In this guest post in our #SchOnline series (scholarly conversations online) Mark Liebenrood (@markliebenrood) reminds us that serendipity is not the preserve of archival research: it can be one of the great strengths of online scholarly communities.
A few months ago I hit a small obstacle in my research. Reading through borough council documents for information about a museum closure I came across an acronym, apparently for a trade union, that was unfamiliar. My usual approaches to online searching got me no further, and this was made more complicated by the acronym itself being a common word (ACTS). The trade union’s identity was a minor detail, but I still wanted to know it if possible. So I did something I don’t think I’ve done before, which was to put out a request on Twitter with the #twitterstorians hashtag. My tweet got just one retweet, but to my surprise in less than an hour I had several helpful replies, one of which had the answer. Although I’ve seen others ask questions on Twitter many times, this made me realise how potentially useful that huge online community can be. Continue reading
It has been clear for several months now that start of the new academic year is going to be very different to any we’ve been through before. The Covid-19 pandemic means that there will be huge changes in all areas of academic life, but perhaps the most visible change will be in teaching, where ‘remote’ teaching online will much more common. Where face-to-face teaching is happening, it will have to be ‘socially distant’, in smaller groups and possibly with masks or other protective equipment.
However, one thing that is far from clear is the planned balance between these two modes. Unlike many North American universities, virtually no UK university has publicly announced that they will be ‘online only’ in Autumn. Instead, almost all of them have made vague announcements about ‘blended’, ‘hybrid’ or ‘mixed’ modes, which will include both online and face-to-face teaching in varying proportions.
In order to get a firmer sense of where we stand, I’ve done a quick informal survey of scholars based in 26 different UK history departments, asking them what proportion of teaching they are planning to conduct face-to-face. This included Oxford and Cambridge, five London universities, a bunch of provincial pre-1992 universities, and a smaller number of post-1992 institutions. I have not named any of the individuals or institutions because none of these plans have been publicly announced, and anonymity allowed them to give more candid answers.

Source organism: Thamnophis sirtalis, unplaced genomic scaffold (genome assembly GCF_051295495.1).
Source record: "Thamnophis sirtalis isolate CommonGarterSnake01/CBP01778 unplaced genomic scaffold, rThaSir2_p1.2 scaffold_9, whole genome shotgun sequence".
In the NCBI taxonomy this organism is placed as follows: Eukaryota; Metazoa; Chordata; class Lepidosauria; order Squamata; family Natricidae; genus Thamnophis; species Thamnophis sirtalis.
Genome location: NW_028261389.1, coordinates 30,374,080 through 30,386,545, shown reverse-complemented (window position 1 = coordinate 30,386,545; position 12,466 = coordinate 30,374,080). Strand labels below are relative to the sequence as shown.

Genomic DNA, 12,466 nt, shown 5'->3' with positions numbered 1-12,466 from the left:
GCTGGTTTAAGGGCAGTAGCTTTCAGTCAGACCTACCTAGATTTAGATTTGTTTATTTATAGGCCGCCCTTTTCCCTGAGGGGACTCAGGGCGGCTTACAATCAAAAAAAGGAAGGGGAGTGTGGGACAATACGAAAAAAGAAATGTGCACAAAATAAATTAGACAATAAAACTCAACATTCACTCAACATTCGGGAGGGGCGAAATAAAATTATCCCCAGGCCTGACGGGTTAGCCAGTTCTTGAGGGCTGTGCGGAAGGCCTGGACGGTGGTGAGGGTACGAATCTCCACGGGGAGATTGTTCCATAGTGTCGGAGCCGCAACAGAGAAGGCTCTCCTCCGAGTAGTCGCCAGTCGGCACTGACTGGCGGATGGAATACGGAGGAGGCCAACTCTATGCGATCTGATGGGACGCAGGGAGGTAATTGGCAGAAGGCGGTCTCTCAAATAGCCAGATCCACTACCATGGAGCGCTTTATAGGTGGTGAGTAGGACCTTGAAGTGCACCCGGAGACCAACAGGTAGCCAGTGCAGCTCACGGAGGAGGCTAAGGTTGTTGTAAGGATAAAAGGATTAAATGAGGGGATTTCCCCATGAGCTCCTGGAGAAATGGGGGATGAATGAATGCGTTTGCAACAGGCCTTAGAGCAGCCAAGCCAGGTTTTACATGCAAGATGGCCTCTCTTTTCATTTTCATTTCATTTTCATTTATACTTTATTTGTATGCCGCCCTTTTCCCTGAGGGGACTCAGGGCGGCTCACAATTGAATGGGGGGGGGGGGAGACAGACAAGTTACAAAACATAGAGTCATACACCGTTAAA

Unsurprisingly, there were a wide range of answers, many of which cannot be easily quantified. Nevertheless, one common response stands out… Continue reading
I’ll keep this brief, I know you probably have a [Teams, Zoom, Skype, other] meeting to be at. Probably more than one. Is it about deferrals? Transition to online teaching? A viva? Personal tutoring? Decolonising group? Accreditation? Supervision? Wellbeing? Exam board? Deep dive lightning talk extraordinary forum workshop reading group paper sand pit?
Before this year I had attended online meetings for work on only a couple of occasions, but now it’s a rare day that doesn’t contain a couple of online meetings. Everyone I talk to in these meetings tells me they are spending too much time in online meetings. I am beginning to feel like each minute I spend staring at a pixelated reproduction of the shape of my colleagues is equal to a minute I will spend lying awake in bed, unable to switch off my fevered screened-out brain and escape into unaware oblivion (or at the very least a bizarre lockdown dream).
Evidently online meetings are inescapable, and they are likely to be for quite some time yet. But before resigning ourselves to our fate, a bit of reflection might be useful. Continue reading
In this guest post in our #SchOnline series (scholarly conversations online) Marianne C.E. Gillion (@mcegillion) reflects on her experiences as the co-organizer of a large virtual conference.
Marianne C.E. Gillion
Among a certain segment of early music historians, there is a standard formula of farewell: “I’ll see you at MedRen, if not before”. This is a reference to the annual Medieval and Renaissance Music Conference, which for the past 48 years has been independently organised by volunteer host institutions across Europe and the United Kingdom. For many, MedRen is a highlight of the conference calendar. A frequent comment is that meeting together with anywhere between 175 and 375 early musicologists makes delegates—whether they work in universities, have careers in other fields, are members of the growing academic precariat, or are students—feel slightly less alone.
The importance of this community was one of the driving forces behind the decision to move the 2020 edition online when the physical meeting was cancelled. We on the Organising Committee (James Cook, Adam Whittaker, Thomas Schmidt, Andrew Bull, and myself) had spent eighteen months planning to welcome our delegates to the University of Edinburgh from 1–4 July. In only 3 ½ months, we attempted to create a virtual environment that would facilitate the unique combination of scholarship, music, networking, and sociability integral to MedRen. Thanks to the support of our presenters and delegates it succeeded beyond our expectations: with 470 participants, it was the largest conference to date, and the feedback was overwhelmingly positive.
As in other fields, and highlighted in this series of blogposts, MedRen 2020 provoked debate concerning the benefits and drawbacks of the online format. Continue reading